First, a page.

Paying up at a D.C. parking meter has become like practice for playing slots -- you keep pumping in the money even though you know there’s no hope of a payoff.
There’s at least one difference: In A.C., when you run out of money, you can just walk away. In D.C., you’ll return to find a fat ticket on your windshield.
That ticket will feel like small change if you interfere with traffic when you pull away from the curb or commit any of 70 other driving infractions.
Traffic fines are increasing. Today.
Drive too slow? Pay $50. Drive too fast? Pay $125 - $250. Broken speedometer? Pay $75. Follow too close, pay $100. Violate a “no turn on red, pay $100. Drive without running lights, pay $75. Drive with high beams, pay $75.
The increases come courtesy of Mayor Adrian Fenty. He tried to get the D.C. Council to do it, but they weren’t born yesterday. They said if he wanted the fines raised, he could do it himself. So he did.
The increases are projected to generate about $7 million in the fiscal year that ends in September, according to the Washington Examiner.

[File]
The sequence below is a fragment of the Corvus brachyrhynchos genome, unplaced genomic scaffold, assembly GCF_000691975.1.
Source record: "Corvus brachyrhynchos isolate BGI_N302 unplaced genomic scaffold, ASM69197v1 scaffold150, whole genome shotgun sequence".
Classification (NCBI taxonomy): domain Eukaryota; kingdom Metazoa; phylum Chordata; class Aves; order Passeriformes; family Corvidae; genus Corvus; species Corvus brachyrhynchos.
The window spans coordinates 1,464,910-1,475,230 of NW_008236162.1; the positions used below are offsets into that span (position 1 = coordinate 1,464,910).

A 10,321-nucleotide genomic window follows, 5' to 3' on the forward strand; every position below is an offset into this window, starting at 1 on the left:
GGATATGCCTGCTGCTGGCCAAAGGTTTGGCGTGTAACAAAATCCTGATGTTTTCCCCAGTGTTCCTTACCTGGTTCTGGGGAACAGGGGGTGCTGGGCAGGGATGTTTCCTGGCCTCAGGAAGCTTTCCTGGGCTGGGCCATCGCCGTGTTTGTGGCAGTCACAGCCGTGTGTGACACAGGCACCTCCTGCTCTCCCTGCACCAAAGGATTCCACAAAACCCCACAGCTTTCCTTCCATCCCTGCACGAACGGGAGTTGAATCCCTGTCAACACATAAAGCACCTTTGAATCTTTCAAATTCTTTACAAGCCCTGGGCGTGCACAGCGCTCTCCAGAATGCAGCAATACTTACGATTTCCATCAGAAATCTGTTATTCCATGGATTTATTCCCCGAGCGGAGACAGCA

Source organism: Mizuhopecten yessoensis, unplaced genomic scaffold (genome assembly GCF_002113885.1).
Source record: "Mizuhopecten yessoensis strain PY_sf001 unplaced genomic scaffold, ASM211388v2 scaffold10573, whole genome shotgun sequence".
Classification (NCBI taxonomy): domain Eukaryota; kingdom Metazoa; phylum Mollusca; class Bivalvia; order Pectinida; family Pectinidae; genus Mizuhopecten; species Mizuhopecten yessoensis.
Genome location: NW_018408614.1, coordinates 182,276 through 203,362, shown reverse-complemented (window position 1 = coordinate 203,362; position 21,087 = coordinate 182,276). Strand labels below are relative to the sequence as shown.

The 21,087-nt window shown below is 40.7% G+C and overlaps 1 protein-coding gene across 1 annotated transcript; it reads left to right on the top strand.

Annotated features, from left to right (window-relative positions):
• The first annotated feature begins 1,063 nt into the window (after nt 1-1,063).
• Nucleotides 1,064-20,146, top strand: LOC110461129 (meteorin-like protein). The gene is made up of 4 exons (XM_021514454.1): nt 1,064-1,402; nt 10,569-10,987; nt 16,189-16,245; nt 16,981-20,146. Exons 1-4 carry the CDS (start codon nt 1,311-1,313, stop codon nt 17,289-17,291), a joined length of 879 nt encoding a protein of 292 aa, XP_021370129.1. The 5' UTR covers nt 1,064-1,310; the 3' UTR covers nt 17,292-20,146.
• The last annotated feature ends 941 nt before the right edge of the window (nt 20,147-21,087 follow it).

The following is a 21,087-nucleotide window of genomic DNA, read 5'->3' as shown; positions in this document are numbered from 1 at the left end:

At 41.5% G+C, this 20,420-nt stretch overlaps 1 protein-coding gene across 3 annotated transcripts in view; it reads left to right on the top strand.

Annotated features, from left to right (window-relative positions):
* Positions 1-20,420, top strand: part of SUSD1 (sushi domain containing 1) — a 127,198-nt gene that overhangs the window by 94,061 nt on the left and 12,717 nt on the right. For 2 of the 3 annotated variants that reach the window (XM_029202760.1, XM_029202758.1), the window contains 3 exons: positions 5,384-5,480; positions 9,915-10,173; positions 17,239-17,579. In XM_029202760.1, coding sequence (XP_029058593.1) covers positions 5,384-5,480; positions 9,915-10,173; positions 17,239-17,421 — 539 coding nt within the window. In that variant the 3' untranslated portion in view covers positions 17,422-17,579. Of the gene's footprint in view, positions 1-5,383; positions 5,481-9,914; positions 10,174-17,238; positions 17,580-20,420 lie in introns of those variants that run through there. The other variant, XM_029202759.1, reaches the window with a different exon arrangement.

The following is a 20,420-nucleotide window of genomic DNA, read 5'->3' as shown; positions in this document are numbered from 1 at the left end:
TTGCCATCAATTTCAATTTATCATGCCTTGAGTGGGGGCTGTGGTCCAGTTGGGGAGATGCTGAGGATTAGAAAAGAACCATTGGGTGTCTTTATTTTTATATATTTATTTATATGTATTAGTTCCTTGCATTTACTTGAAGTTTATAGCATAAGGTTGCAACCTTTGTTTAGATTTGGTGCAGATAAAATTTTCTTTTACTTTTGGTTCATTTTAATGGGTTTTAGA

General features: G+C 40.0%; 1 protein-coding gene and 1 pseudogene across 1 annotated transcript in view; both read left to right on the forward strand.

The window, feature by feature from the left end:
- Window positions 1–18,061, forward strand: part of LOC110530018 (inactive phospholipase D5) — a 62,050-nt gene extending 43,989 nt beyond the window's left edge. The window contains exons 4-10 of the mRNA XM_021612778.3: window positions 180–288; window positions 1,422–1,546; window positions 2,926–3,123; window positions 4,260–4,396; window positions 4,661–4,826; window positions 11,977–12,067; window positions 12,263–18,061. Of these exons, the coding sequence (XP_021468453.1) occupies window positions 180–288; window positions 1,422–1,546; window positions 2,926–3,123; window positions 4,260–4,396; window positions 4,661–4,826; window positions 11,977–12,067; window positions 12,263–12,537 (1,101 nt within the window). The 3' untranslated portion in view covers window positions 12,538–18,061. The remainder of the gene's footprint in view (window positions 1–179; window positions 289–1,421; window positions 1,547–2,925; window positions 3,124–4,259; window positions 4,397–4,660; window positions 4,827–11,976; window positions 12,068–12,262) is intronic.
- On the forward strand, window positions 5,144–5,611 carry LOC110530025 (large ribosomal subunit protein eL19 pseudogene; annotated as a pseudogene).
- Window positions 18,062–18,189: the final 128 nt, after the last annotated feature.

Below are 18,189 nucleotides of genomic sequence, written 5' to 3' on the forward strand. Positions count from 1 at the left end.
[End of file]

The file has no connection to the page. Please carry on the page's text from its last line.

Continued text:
AAA Mid-Atlantic spokesman John Townsend II predicted a public backlash against the fees, similar to what happened in Virginia when it instituted "abuser fees" for bad or dangerous drivers that ranged from $750 to $3,000. The General Assembly quickly repealed the unpopular law.
"This is the abuser fee without the name," Townsend said.
"Some of these increases in fines are long overdue because in many cases we hadn't looked at this traffic violation fine structure for decades," Graham said.
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